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Jost Gippert: Our Featured Linguist!

"Buenos dias", "buenas noches" -- this was the first words in a foreign language I heard in my life, as a three-year old boy growing up in developing post-war Western Germany, where the first gastarbeiters had arrived from Spain. Fascinated by the strange sounds, I tried to get to know some more languages, the only opportunity being TV courses of English and French -- there was no foreign language education for pre-teen school children in Germany yet in those days. Read more



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What is English? And Why Should We Care?

By: Tim William Machan

To find some answers Tim Machan explores the language's present and past, and looks ahead to its futures among the one and a half billion people who speak it. His search is fascinating and important, for definitions of English have influenced education and law in many countries and helped shape the identities of those who live in them.


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Medical Writing in Early Modern English

Edited by Irma Taavitsainen and Paivi Pahta

This volume provides a new perspective on the evolution of the special language of medicine, based on the electronic corpus of Early Modern English Medical Texts, containing over two million words of medical writing from 1500 to 1700.


Academic Paper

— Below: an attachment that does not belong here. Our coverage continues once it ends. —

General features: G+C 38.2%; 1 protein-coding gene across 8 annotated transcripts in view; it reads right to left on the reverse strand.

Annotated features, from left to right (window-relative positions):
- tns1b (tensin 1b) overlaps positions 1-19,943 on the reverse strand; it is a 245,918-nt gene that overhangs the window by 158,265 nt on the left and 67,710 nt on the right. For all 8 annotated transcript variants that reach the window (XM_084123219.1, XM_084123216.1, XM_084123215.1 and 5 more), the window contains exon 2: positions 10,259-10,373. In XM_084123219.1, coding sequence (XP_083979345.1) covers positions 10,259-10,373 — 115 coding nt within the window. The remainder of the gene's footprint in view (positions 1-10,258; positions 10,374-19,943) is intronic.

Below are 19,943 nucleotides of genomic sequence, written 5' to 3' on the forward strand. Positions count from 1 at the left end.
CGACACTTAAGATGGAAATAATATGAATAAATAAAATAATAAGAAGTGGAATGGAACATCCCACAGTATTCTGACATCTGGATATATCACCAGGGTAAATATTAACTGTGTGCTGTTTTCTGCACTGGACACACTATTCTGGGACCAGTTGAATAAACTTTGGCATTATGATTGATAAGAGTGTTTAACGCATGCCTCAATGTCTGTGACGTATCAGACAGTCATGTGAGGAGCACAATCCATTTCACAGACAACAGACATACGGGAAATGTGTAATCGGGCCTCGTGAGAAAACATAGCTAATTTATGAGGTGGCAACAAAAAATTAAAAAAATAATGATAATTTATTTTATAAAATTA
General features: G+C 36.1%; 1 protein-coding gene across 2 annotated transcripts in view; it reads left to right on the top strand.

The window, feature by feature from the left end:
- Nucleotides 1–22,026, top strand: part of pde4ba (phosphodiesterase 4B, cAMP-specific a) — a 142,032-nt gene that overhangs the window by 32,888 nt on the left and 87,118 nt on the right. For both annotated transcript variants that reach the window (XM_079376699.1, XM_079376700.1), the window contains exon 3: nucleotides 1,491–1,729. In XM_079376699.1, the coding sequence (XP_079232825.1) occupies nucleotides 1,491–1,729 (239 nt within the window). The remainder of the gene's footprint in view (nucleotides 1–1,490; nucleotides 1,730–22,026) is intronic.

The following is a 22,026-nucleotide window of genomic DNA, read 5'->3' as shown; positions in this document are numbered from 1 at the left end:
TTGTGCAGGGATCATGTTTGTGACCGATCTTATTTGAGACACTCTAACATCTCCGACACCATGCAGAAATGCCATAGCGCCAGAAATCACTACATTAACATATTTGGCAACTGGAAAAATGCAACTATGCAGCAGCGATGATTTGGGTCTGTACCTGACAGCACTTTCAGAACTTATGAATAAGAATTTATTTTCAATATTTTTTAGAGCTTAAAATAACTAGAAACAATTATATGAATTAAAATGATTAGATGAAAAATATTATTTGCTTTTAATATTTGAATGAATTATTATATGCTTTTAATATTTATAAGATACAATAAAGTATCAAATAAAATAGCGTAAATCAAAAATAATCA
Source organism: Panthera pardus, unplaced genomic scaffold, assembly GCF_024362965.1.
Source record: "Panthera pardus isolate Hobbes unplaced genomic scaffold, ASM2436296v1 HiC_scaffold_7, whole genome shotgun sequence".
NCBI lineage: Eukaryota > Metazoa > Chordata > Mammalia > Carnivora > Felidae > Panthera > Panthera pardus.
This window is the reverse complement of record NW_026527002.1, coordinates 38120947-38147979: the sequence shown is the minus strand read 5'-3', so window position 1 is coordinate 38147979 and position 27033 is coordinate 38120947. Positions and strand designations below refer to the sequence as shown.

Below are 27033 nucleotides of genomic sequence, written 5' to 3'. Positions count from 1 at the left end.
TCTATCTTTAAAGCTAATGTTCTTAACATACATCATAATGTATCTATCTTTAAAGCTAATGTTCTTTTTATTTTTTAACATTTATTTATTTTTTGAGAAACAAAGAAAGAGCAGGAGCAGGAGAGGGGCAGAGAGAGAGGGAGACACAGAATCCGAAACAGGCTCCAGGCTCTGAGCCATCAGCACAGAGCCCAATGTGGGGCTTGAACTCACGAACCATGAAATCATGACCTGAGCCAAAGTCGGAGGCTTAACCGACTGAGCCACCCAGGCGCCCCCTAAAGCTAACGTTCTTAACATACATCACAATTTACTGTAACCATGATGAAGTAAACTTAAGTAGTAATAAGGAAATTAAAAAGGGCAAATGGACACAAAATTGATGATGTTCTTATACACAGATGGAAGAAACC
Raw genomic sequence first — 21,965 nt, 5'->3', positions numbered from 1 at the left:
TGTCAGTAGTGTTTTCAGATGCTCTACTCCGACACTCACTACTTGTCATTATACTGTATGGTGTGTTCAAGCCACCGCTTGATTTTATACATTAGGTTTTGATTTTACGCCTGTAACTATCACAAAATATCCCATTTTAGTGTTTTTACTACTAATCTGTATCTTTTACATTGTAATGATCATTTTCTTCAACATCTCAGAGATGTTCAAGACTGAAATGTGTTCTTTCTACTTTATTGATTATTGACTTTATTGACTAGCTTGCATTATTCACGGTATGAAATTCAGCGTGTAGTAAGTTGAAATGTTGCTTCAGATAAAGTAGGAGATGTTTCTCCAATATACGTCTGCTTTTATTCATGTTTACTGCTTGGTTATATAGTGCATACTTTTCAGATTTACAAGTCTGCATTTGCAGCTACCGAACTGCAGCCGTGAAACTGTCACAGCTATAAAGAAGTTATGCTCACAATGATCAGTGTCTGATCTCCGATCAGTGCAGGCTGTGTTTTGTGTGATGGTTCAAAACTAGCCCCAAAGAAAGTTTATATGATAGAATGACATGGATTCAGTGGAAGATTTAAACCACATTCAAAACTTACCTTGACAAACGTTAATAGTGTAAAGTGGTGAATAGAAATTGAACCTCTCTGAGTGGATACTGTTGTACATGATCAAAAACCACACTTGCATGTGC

Title: Multimodal analysis of language learning in World of Warcraft play: Languaging as Values-realizing
Author: Dongping Zheng
Institution: University of Hawaii
Author: Kristi Newgarden
Institution: University of Connecticut American English Language Institute
Author: Michael F. Young
Institution: Educational Psychology Department, University of Connecticut
Linguistic Field: Applied Linguistics; Discourse Analysis; Language Acquisition
Subject Language: English
Abstract: Applying Communicative Project theory (Linell, 2009), we identify and distinguish between the different coordination and language activities that emerged during an episode of World of Warcraft (WoW) gameplay involving English Language learners (ELLs). We further investigate ELLs’ coordinations between killing and caring, self and others, in which language and action arise. Using multimodal analysis, we found: 1) a diverse tapestry of communicative activities unlikely to match what would be found in a classroom environment; 2) that the values realizing involved in killing (a typical action in WoW) demonstrates a strong covariate tie with caring; and 3) that players’ values realizing is multi-layered, heterarchical and dynamic at a given time and space of situated interaction. We conclude by making suggestions for 1) the design of learning environments based on affordances for coaction and rich communicative activities and 2) the reconceiving of language learning as skilled linguistic action (Cowley, ) grounded in situated learning and participation in intercultural, technology-mediated L2 networks.

CUP at LINGUIST

This article appears in ReCALL Vol. 24, Issue 3, which you can read on Cambridge's site or on LINGUIST .



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